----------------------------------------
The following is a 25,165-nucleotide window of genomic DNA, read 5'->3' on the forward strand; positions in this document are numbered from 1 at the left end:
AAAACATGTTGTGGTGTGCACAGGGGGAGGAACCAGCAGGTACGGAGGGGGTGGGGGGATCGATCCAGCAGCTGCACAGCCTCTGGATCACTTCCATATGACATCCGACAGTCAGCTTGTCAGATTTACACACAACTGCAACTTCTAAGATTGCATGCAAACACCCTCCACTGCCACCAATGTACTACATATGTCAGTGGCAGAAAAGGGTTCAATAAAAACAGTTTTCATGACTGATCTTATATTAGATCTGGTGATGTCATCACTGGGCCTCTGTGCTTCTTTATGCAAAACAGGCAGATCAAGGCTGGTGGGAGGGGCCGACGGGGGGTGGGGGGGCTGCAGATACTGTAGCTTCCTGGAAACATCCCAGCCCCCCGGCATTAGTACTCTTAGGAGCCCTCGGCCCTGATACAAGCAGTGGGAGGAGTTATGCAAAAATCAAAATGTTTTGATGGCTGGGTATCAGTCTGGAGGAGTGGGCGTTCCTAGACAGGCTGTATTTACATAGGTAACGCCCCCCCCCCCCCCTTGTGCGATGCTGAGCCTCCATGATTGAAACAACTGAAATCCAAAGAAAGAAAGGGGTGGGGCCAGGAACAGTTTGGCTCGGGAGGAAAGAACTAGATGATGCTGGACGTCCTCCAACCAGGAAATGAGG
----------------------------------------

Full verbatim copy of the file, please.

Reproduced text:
The following is a 25,165-nucleotide window of genomic DNA, read 5'->3' on the forward strand; positions in this document are numbered from 1 at the left end:
AAAACATGTTGTGGTGTGCACAGGGGGAGGAACCAGCAGGTACGGAGGGGGTGGGGGGATCGATCCAGCAGCTGCACAGCCTCTGGATCACTTCCATATGACATCCGACAGTCAGCTTGTCAGATTTACACACAACTGCAACTTCTAAGATTGCATGCAAACACCCTCCACTGCCACCAATGTACTACATATGTCAGTGGCAGAAAAGGGTTCAATAAAAACAGTTTTCATGACTGATCTTATATTAGATCTGGTGATGTCATCACTGGGCCTCTGTGCTTCTTTATGCAAAACAGGCAGATCAAGGCTGGTGGGAGGGGCCGACGGGGGGTGGGGGGGCTGCAGATACTGTAGCTTCCTGGAAACATCCCAGCCCCCCGGCATTAGTACTCTTAGGAGCCCTCGGCCCTGATACAAGCAGTGGGAGGAGTTATGCAAAAATCAAAATGTTTTGATGGCTGGGTATCAGTCTGGAGGAGTGGGCGTTCCTAGACAGGCTGTATTTACATAGGTAACGCCCCCCCCCCCCCCTTGTGCGATGCTGAGCCTCCATGATTGAAACAACTGAAATCCAAAGAAAGAAAGGGGTGGGGCCAGGAACAGTTTGGCTCGGGAGGAAAGAACTAGATGATGCTGGACGTCCTCCAACCAGGAAATGAGG